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CHT Land Commission to be active before CG term ends PDF Print E-mail
Wednesday, 23 April 2008

CHT Land Commission to be active before CG term endsAgency
The caretaker government has taken it upon itself to reactivate the Chittagong Hill Tracts Land Commission, after a long seven-year lull, Raja Devasish Roy told bdnews24.com Monday.
Devasish, the chief adviser's special assistant in charge of CHT affairs, said: "The caretaker government has decided to take urgent steps to render the commission effective and functional before it transfers power to an elected government."

CHT Land Commission to be active before CG term ends

Agency
The caretaker government has taken it upon itself to reactivate the Chittagong Hill Tracts Land Commission, after a long seven-year lull, Raja Devasish Roy told bdnews24.com Monday.
Devasish, the chief adviser's special assistant in charge of CHT affairs, said: "The caretaker government has decided to take urgent steps to render the commission effective and functional before it transfers power to an elected government."

The Land Commission headquartered at Khagrachhari—with two other district offices at Rangamati and Bandarban—will play a crucial role in resolving the land disputes in the hill tract region, the special aide said.

On activating the commission as early as possible, Devasish said the government will review the relevant legislation through consultations with the CHT Regional Council.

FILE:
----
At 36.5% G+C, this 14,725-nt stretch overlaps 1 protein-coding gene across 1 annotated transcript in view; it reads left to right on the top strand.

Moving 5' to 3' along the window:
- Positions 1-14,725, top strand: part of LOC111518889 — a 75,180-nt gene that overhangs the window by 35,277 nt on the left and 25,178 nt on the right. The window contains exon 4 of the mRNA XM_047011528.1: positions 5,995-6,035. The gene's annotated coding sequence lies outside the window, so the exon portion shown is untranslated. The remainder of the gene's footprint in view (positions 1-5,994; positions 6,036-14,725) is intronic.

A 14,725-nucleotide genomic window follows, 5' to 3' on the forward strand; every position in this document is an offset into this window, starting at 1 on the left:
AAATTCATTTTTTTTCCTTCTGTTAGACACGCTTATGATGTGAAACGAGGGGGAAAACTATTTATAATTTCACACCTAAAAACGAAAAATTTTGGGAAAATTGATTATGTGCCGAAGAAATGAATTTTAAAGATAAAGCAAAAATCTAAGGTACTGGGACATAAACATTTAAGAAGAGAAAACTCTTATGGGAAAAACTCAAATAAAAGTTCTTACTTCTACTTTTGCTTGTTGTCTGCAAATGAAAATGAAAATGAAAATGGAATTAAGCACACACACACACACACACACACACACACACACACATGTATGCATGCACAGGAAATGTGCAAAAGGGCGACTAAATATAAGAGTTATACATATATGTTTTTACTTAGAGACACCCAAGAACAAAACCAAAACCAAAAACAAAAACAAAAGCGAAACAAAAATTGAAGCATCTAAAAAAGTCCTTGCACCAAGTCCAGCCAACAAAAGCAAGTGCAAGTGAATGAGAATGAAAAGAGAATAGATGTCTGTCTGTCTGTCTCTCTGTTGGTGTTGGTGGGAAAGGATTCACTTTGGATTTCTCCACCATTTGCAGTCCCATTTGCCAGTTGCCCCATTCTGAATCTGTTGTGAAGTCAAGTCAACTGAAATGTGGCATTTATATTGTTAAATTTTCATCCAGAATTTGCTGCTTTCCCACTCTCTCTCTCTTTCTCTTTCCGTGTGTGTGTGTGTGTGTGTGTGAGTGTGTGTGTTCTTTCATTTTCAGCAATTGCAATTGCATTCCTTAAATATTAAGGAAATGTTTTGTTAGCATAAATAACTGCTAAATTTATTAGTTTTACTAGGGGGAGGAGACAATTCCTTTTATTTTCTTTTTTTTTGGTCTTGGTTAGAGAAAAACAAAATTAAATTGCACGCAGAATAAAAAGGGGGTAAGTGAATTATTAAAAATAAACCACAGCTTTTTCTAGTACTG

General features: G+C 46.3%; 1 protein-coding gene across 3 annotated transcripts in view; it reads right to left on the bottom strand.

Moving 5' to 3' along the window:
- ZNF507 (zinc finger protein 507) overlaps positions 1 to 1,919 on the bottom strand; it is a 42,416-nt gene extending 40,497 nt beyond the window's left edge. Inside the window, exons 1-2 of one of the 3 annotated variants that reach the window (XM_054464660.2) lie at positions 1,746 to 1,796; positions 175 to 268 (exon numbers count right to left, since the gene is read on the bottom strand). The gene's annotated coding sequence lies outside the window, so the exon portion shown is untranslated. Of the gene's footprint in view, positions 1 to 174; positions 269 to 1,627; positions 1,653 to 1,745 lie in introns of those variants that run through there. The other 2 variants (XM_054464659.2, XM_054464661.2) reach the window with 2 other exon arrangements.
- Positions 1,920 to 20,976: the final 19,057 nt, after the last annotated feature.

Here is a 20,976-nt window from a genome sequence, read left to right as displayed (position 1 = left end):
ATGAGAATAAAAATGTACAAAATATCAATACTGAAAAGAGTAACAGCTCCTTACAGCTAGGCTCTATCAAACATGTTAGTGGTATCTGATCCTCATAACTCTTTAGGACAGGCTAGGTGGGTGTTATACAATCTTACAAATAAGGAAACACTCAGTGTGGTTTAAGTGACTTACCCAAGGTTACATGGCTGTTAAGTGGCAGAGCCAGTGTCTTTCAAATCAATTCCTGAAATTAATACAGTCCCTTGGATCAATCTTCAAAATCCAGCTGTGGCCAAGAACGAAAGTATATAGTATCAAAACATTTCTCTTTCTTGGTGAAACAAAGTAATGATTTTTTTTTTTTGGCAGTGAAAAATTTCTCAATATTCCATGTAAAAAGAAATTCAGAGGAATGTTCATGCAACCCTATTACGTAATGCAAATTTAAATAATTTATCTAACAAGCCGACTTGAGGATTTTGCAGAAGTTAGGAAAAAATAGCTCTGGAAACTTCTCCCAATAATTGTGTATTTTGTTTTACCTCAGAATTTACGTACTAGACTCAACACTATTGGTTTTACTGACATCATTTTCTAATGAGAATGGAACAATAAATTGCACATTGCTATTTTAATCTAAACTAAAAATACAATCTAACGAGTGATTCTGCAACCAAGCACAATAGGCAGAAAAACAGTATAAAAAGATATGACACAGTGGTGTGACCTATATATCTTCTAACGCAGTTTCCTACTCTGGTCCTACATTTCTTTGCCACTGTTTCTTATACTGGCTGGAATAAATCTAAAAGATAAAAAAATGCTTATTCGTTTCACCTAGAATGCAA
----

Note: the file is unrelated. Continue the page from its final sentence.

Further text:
"It will make any required amendments to the legislation, appoint a commission chairman, and allocate manpower and funds, as necessary."

"The new commission will have a full-time chairman and two members. It will undertake trial of land dispute cases in the hills on a daily basis to dispense justice."

As per the CHT Peace Accord signed on Dec 2, 1997, the government subsequently constituted a CHT Land Commission in 2001, but it has remained dormant since its inception due to paucity of manpower, funds and infrastructure.

Devasish said detailed discussion will be held with the concerned ministry and division to resolve debates and disputes over such land-related issues as the leasing of hill lands and resettlement of Bengalis in case their land allotments are annulled.

No mouza based surveys will be required to resolve land disputes, the special aide said. "Fresh land surveys will be undertaken using modern techniques once the bulk of the disputes have been sorted out."

The government is contemplating headquartering the commission at Khagrachhari as land disputes have assumed an exacerbated dimension and volume in this area. "Because of the greater number of settlers, both local Bengalis and Indians from the north-east," Devasish pointed out.

"Rangamati and Bandarban, however, will have district offices of the commission, housing their own investigation officers to probe land disputes."

Stressing that the commission will ensure and establish the land rights of both Bengalis and the indigenous communities of the hills, Devasish said: "The commission will at long last uphold the hill people's traditions, rites and heritage regarding the land."

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